We have an incredibly strange fascination with numbers. Now before I go any further, let me just state up front that I fully understand that all of us are in business to make money. Things like revenue and ROI are important, and yes, money is measured in numbers. (And I’m sure this post will attract at least one person who criticizes me as saying they aren’t important, along with the requisite passive aggressive tweets). But lately I feel as though we are spinning our wheels as we focus so much on numbers and trying to monetize everything we do to squeeze every little last penny out of every task. Again, I’m not saying this is entirely wrong, but it sure seems somewhat misdirected. Let me explain:
The other day Gini Dietrich pointed me to a post by Shonali called Rubbish is as Rubbish Does. The post was a rather well-tempered rant about something in PR circles known as AVE or “ad value equivalency”. If you’re not familiar with the term, AVE is an attempt by some to assign a dollar value to publicity as if it were advertising.
This is just another example of our need to justify everything we do based on numbers and dollars. You know, the old “if it isn’t making dollars it isn’t making sense” argument.
And then after reading Shonali’s post I came upon a seemingly reputable social media site that has created a Facebook business hub of sorts. Part of that hub was a “projects” section. When I clicked on it, I wanted to run the other way screaming. Most of the listings were for people looking for…you guessed it…numbers!
Listing after listing of people offering to pay someone anywhere from $30 to $500 to help them get anything from “1000 Twitter and 100o Facebook Followers” to upwards of 50,000 of each. And in some cases there was very little criteria for who those fans should be…in other words, they just wanted butts in seats. Warm bodies.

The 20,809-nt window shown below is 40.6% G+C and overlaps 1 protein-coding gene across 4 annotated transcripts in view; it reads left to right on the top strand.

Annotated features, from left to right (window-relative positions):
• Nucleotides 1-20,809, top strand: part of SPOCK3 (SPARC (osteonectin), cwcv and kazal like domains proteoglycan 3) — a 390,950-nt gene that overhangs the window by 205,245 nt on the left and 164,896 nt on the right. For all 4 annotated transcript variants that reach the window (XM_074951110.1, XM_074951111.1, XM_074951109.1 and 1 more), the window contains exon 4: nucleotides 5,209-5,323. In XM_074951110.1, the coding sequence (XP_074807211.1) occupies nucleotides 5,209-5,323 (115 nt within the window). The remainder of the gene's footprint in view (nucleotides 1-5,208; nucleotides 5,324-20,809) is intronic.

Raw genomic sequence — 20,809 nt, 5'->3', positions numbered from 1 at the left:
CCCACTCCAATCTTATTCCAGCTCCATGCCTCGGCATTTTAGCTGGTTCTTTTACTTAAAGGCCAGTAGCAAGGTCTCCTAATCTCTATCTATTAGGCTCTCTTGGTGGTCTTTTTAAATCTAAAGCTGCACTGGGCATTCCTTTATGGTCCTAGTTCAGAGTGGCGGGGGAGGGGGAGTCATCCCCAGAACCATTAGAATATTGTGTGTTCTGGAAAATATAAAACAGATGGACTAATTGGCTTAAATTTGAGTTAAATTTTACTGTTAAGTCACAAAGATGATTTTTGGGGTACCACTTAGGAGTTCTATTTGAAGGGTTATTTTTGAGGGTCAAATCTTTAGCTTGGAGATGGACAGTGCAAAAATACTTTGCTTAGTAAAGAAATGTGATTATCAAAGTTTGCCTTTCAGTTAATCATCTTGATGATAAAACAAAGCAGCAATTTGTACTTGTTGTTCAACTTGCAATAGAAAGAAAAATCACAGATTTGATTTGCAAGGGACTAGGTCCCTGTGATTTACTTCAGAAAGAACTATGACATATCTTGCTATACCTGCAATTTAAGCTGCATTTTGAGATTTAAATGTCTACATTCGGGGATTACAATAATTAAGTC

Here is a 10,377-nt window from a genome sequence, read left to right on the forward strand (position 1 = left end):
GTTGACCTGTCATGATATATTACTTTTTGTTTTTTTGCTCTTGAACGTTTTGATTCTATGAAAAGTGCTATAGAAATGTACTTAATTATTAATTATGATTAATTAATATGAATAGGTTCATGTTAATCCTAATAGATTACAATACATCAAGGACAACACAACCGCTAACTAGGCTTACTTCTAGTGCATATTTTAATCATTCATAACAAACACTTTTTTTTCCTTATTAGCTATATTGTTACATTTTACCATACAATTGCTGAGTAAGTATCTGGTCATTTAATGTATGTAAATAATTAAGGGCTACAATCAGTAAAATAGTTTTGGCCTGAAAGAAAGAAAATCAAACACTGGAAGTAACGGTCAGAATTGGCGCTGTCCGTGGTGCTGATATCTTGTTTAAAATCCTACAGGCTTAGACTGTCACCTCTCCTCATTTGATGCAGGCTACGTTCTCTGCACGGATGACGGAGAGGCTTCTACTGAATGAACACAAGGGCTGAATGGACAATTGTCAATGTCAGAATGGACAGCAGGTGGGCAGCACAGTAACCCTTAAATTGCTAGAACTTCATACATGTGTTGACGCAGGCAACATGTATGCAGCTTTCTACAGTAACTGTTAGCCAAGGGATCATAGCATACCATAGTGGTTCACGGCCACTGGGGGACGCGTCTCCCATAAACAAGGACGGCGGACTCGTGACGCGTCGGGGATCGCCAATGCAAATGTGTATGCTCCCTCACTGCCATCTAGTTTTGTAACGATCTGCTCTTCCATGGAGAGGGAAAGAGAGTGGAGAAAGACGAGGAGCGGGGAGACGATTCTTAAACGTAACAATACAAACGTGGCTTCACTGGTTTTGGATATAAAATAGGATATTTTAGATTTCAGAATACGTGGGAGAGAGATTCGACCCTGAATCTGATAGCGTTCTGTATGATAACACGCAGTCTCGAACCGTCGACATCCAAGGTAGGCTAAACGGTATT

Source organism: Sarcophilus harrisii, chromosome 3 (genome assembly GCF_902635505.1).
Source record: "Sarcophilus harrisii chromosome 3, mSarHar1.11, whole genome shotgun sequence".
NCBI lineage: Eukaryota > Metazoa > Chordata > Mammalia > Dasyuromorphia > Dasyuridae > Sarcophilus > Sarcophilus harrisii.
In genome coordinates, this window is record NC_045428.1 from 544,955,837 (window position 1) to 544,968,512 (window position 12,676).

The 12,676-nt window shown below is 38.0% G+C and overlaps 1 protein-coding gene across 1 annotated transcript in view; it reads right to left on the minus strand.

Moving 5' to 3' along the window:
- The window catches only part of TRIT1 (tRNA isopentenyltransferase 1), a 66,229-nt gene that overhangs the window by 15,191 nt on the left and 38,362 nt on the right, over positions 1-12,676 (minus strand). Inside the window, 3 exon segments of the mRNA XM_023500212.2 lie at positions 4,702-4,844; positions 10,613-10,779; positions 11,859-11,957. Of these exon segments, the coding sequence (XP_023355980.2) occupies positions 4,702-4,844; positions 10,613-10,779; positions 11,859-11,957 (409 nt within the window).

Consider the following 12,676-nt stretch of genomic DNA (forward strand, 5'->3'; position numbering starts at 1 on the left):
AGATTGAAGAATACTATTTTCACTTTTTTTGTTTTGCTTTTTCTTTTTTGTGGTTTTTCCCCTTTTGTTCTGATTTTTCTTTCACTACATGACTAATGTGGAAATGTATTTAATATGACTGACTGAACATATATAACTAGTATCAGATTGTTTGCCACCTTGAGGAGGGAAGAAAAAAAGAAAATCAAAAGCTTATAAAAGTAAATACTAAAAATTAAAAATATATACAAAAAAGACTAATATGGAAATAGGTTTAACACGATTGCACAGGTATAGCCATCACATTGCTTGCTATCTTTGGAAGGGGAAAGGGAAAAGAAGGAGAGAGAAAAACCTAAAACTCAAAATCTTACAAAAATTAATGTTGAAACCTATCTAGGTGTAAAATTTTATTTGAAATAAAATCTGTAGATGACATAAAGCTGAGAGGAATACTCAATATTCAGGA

Another listing was someone looking for “Facebook fan suppliers” and he was willing to pay $30 per 1000.
Is this what we’ve become? And I say this after just helping a client get more than 1800 new fans in a 24 hour period the other day. The difference being, we know that these are targeted customers who truly do like the brand in question…they aren’t just random people.
I’ve never once in my life had someone come up to me and say, “Hey, Ken, I need friends! Can you get me 1,000 friends by the end of the month?” I’ve also never walked around boasting about how many “real life” friends I have. No one does. I mean, if you actually KNOW the number of friends you have, you’ve got way too much free time on your hands (or you don’t have very many friends…hmmm). And on top of that, do businesses rank their customers and wait on them based on how many friends they have, or how important they are? (Yes, I’m looking at you, Klout).
No, friendships and relationships just happen, and they happen over time. You can’t force them. This isn’t some sort of online dating service. Take my friend Donna. She moved to my area awhile back and used Twitter to begin making friends before she got here. I’m pretty sure that she may have only truly connected with a dozen or so people, and I’m also pretty sure she wouldn’t trade them for “1,000” random people.
Are people merely commodities? Will we soon be seeing Facebook fans and Twitter followers traded on the Commodities exchange like pork bellies and soy bean oil futures? Probably not, but businesses and marketers need to stop treating them that way.
This love of numbers and the “need” to attach financials to everything is a mindset that brought about the steroid era in baseball.
Do we really need to grow so fast? As I said in my comment on Shonali’s post:
Making money and some sort of ROI analytics are important, but boy we seem to be so worried about numbers…especially in a microwave sorta way. You know how you pop something in the microwave and while it USED to be fast, we stand there tapping our foot because goshdarnit, 30 second isn’t fast enough anymore!
Whatever happened to seeing the cumulative results of things over time? I’ll take something that cooks in the crockpot over the same thing in the microwave any day!
Slow down. Get to know people. Don’t be in a rush to grow your following or fan base so fast. And by all means, don’t feel like you must attach a dollar value to everything you do. And remember, most ROI measurements are rather “immediate” and don’t take into account customer relationships over time. Sometimes a long time.
Are you addicted to numbers? Is there more to life and business than just the bottom line?